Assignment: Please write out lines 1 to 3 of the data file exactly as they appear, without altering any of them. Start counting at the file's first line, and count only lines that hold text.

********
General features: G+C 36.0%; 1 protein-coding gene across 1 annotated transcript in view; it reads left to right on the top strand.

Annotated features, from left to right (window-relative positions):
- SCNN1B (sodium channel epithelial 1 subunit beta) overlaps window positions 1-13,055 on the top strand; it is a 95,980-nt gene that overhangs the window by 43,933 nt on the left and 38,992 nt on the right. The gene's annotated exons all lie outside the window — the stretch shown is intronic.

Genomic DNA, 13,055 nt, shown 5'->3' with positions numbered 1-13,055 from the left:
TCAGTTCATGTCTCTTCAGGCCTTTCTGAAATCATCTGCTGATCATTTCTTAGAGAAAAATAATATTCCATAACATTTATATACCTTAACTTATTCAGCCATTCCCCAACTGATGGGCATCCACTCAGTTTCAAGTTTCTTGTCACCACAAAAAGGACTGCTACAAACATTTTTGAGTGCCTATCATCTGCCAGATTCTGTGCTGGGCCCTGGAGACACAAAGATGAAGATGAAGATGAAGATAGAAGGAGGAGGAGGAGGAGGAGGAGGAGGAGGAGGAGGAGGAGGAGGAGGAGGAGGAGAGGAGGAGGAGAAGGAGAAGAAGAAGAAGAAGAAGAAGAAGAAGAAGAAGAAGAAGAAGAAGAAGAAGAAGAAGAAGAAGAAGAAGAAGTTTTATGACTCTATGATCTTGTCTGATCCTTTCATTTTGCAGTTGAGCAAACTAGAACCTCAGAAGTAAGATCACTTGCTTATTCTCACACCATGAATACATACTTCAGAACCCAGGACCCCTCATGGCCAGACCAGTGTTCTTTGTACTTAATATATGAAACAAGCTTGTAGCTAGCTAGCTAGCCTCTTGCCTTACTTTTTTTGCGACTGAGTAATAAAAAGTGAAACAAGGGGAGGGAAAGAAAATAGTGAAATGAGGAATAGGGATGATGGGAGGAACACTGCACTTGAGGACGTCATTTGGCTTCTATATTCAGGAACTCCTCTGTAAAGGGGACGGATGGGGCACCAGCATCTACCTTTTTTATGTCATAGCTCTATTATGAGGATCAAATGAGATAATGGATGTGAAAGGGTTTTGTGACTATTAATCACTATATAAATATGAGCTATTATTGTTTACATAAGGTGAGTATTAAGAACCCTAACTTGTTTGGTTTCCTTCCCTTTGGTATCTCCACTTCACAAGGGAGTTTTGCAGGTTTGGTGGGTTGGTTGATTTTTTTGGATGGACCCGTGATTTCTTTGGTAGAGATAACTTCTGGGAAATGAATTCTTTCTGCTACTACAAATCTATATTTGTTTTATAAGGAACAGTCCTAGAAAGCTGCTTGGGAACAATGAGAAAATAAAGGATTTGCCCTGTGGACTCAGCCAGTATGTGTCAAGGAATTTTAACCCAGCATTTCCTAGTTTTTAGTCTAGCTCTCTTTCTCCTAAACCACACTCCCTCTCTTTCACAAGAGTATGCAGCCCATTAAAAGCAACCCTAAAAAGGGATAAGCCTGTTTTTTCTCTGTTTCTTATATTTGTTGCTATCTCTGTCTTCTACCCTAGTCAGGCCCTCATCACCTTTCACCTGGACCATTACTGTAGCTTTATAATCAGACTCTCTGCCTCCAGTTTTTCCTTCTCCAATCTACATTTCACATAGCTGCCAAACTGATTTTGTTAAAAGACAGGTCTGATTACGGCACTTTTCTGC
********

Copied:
General features: G+C 36.0%; 1 protein-coding gene across 1 annotated transcript in view; it reads left to right on the top strand.

Annotated features, from left to right (window-relative positions):
- SCNN1B (sodium channel epithelial 1 subunit beta) overlaps window positions 1-13,055 on the top strand; it is a 95,980-nt gene that overhangs the window by 43,933 nt on the left and 38,992 nt on the right. The gene's annotated exons all lie outside the window — the stretch shown is intronic.